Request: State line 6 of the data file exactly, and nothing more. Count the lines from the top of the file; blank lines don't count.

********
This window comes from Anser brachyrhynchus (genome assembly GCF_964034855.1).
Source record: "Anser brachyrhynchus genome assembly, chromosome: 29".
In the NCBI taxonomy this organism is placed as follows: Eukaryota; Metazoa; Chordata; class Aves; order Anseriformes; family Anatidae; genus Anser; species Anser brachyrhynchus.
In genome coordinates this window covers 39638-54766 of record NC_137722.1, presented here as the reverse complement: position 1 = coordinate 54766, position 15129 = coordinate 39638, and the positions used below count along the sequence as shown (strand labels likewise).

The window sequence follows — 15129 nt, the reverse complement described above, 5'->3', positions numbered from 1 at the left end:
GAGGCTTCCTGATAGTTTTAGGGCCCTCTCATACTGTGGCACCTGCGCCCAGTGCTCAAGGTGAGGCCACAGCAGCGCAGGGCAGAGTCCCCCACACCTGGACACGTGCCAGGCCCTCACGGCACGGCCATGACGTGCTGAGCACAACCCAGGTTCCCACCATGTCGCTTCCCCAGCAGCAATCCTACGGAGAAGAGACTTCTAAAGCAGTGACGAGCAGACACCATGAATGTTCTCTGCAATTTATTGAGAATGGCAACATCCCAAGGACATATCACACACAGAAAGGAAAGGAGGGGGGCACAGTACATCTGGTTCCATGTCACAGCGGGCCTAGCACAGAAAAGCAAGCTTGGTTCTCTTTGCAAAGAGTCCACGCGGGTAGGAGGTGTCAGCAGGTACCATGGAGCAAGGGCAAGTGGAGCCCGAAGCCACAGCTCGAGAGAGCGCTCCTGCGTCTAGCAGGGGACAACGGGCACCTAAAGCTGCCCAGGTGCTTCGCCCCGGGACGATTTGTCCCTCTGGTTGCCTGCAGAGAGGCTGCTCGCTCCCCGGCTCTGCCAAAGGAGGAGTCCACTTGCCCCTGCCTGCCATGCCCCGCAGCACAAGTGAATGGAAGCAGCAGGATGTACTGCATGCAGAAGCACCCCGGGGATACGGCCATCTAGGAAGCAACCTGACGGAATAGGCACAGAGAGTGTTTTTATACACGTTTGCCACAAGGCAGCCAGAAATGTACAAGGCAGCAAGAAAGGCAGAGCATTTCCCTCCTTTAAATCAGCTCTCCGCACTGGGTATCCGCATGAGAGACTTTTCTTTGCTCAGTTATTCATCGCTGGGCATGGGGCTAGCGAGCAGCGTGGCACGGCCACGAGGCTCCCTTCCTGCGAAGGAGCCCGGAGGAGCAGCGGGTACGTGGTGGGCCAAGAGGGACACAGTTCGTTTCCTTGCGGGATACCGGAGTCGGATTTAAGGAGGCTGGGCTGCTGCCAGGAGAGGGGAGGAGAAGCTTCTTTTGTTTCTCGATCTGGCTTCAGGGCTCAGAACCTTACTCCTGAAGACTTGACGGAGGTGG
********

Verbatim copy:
GAGGCTTCCTGATAGTTTTAGGGCCCTCTCATACTGTGGCACCTGCGCCCAGTGCTCAAGGTGAGGCCACAGCAGCGCAGGGCAGAGTCCCCCACACCTGGACACGTGCCAGGCCCTCACGGCACGGCCATGACGTGCTGAGCACAACCCAGGTTCCCACCATGTCGCTTCCCCAGCAGCAATCCTACGGAGAAGAGACTTCTAAAGCAGTGACGAGCAGACACCATGAATGTTCTCTGCAATTTATTGAGAATGGCAACATCCCAAGGACATATCACACACAGAAAGGAAAGGAGGGGGGCACAGTACATCTGGTTCCATGTCACAGCGGGCCTAGCACAGAAAAGCAAGCTTGGTTCTCTTTGCAAAGAGTCCACGCGGGTAGGAGGTGTCAGCAGGTACCATGGAGCAAGGGCAAGTGGAGCCCGAAGCCACAGCTCGAGAGAGCGCTCCTGCGTCTAGCAGGGGACAACGGGCACCTAAAGCTGCCCAGGTGCTTCGCCCCGGGACGATTTGTCCCTCTGGTTGCCTGCAGAGAGGCTGCTCGCTCCCCGGCTCTGCCAAAGGAGGAGTCCACTTGCCCCTGCCTGCCATGCCCCGCAGCACAAGTGAATGGAAGCAGCAGGATGTACTGCATGCAGAAGCACCCCGGGGATACGGCCATCTAGGAAGCAACCTGACGGAATAGGCACAGAGAGTGTTTTTATACACGTTTGCCACAAGGCAGCCAGAAATGTACAAGGCAGCAAGAAAGGCAGAGCATTTCCCTCCTTTAAATCAGCTCTCCGCACTGGGTATCCGCATGAGAGACTTTTCTTTGCTCAGTTATTCATCGCTGGGCATGGGGCTAGCGAGCAGCGTGGCACGGCCACGAGGCTCCCTTCCTGCGAAGGAGCCCGGAGGAGCAGCGGGTACGTGGTGGGCCAAGAGGGACACAGTTCGTTTCCTTGCGGGATACCGGAGTCGGATTTAAGGAGGCTGGGCTGCTGCCAGGAGAGGGGAGGAGAAGCTTCTTTTGTTTCTCGATCTGGCTTCAGGGCTCAGAACCTTACTCCTGAAGACTTGACGGAGGTGG